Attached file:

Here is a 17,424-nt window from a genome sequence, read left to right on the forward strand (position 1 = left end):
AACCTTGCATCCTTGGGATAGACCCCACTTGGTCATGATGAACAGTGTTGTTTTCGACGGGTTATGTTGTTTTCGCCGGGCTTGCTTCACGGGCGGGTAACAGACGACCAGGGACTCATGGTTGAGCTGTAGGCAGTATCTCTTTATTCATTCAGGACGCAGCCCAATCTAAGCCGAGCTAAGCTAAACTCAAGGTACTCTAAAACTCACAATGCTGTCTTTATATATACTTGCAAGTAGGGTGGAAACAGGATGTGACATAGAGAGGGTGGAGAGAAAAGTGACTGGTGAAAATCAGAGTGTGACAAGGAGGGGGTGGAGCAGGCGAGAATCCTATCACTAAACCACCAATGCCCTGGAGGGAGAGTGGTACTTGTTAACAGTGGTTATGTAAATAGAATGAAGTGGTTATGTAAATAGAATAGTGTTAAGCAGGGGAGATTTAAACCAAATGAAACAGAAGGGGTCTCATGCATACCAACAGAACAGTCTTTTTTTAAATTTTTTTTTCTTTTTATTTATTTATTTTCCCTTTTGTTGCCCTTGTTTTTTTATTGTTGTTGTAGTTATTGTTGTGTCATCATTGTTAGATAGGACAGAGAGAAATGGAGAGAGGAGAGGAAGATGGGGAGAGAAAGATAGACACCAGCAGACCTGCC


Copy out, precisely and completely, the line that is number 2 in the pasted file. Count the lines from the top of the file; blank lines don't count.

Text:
AACCTTGCATCCTTGGGATAGACCCCACTTGGTCATGATGAACAGTGTTGTTTTCGACGGGTTATGTTGTTTTCGCCGGGCTTGCTTCACGGGCGGGTAACAGACGACCAGGGACTCATGGTTGAGCTGTAGGCAGTATCTCTTTATTCATTCAGGACGCAGCCCAATCTAAGCCGAGCTAAGCTAAACTCAAGGTACTCTAAAACTCACAATGCTGTCTTTATATATACTTGCAAGTAGGGTGGAAACAGGATGTGACATAGAGAGGGTGGAGAGAAAAGTGACTGGTGAAAATCAGAGTGTGACAAGGAGGGGGTGGAGCAGGCGAGAATCCTATCACTAAACCACCAATGCCCTGGAGGGAGAGTGGTACTTGTTAACAGTGGTTATGTAAATAGAATGAAGTGGTTATGTAAATAGAATAGTGTTAAGCAGGGGAGATTTAAACCAAATGAAACAGAAGGGGTCTCATGCATACCAACAGAACAGTCTTTTTTTAAATTTTTTTTTCTTTTTATTTATTTATTTTCCCTTTTGTTGCCCTTGTTTTTTTATTGTTGTTGTAGTTATTGTTGTGTCATCATTGTTAGATAGGACAGAGAGAAATGGAGAGAGGAGAGGAAGATGGGGAGAGAAAGATAGACACCAGCAGACCTGCC